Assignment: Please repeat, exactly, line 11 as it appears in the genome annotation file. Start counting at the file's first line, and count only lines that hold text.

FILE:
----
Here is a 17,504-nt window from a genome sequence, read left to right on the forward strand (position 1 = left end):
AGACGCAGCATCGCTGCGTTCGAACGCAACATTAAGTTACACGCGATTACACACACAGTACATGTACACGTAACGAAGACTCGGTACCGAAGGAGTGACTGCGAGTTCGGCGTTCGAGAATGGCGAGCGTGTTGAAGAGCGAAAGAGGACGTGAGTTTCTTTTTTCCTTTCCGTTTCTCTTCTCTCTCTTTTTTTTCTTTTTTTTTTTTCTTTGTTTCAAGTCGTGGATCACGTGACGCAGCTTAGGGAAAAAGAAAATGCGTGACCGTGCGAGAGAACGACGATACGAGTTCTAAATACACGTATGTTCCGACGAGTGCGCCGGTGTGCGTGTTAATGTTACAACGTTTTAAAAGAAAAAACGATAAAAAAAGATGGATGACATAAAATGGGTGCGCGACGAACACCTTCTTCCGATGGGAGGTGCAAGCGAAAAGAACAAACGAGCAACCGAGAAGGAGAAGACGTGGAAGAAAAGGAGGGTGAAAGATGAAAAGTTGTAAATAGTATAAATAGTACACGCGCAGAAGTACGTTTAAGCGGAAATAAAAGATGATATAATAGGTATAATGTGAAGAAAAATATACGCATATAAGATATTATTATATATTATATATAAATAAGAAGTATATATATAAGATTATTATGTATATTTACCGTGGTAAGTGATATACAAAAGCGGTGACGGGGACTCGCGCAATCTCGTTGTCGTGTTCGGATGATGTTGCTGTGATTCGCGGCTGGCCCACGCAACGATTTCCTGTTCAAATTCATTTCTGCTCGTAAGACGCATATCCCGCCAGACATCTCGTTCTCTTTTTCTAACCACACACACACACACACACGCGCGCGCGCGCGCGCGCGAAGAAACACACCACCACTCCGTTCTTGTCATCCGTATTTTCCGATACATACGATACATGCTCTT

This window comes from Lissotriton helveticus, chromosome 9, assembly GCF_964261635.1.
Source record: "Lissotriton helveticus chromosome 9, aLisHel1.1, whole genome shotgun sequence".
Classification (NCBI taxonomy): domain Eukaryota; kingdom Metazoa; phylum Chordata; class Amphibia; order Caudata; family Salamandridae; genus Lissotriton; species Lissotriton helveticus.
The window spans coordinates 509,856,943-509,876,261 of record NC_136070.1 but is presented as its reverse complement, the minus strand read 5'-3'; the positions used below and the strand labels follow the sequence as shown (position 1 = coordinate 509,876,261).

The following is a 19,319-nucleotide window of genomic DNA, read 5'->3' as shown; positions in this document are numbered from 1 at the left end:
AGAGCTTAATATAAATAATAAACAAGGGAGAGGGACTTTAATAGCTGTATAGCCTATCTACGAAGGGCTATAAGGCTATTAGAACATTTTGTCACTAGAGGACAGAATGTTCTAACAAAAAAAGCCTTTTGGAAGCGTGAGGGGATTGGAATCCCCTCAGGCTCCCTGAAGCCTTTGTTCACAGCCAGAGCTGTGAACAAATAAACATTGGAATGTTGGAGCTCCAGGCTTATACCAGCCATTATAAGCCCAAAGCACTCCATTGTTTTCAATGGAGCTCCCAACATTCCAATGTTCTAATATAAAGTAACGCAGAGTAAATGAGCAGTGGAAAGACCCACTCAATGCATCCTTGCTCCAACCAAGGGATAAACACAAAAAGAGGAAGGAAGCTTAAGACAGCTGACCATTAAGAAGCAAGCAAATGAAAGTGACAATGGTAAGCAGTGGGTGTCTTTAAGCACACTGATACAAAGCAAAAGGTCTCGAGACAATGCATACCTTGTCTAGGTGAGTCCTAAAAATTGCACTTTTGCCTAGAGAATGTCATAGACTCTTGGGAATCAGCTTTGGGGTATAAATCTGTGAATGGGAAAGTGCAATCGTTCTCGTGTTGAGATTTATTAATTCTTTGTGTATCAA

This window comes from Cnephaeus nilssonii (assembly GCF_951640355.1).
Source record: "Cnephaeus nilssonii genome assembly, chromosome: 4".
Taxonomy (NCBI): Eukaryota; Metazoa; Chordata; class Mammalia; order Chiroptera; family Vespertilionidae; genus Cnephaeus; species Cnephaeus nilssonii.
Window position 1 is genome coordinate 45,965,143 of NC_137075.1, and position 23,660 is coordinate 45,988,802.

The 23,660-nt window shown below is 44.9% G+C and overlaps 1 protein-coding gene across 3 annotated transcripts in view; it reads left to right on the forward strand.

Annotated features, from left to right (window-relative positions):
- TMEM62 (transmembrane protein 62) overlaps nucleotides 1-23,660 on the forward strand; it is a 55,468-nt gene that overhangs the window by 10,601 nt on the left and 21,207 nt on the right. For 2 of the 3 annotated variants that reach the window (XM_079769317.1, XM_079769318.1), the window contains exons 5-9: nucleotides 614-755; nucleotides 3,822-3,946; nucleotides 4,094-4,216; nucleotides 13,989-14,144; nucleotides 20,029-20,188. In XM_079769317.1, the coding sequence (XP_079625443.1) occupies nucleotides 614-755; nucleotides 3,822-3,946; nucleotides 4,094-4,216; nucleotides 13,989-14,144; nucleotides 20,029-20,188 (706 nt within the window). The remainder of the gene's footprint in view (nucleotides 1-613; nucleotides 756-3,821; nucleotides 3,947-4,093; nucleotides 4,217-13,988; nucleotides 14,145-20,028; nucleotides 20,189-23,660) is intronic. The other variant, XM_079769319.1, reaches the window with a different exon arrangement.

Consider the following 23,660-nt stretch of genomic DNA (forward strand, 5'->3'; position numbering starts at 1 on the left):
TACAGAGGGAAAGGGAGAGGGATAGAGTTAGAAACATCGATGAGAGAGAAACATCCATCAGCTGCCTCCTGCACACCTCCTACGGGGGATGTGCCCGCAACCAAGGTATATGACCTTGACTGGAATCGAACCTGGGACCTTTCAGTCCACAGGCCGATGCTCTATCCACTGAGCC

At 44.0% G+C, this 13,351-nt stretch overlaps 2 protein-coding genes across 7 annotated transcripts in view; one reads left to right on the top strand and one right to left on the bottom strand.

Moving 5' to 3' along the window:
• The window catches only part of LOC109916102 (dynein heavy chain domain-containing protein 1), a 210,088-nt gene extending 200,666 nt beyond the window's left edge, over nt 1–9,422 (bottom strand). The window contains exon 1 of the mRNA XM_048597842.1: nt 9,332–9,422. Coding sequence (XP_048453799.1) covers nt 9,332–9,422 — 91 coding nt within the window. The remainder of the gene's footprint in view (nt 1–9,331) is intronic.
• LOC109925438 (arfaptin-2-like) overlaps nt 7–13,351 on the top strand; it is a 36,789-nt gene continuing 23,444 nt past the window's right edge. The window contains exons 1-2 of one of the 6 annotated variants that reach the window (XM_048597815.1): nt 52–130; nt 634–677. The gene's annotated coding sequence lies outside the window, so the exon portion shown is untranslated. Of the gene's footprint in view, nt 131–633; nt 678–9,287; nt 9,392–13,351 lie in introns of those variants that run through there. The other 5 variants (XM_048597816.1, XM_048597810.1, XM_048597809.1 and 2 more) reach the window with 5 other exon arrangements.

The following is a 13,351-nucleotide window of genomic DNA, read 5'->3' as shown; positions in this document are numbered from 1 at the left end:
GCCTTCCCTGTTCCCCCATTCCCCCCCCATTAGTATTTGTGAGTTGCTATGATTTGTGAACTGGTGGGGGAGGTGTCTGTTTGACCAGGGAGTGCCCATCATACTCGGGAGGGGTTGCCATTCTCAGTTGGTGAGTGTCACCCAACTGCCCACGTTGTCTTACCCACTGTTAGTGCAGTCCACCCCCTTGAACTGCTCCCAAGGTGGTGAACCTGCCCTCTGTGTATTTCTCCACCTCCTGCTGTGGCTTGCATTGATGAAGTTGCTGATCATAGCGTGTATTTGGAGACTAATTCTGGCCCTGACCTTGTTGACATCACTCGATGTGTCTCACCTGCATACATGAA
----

Taxonomy (NCBI): Eukaryota; Metazoa; Chordata; class Mammalia; order Chiroptera; family Vespertilionidae; genus Cnephaeus; species Cnephaeus nilssonii.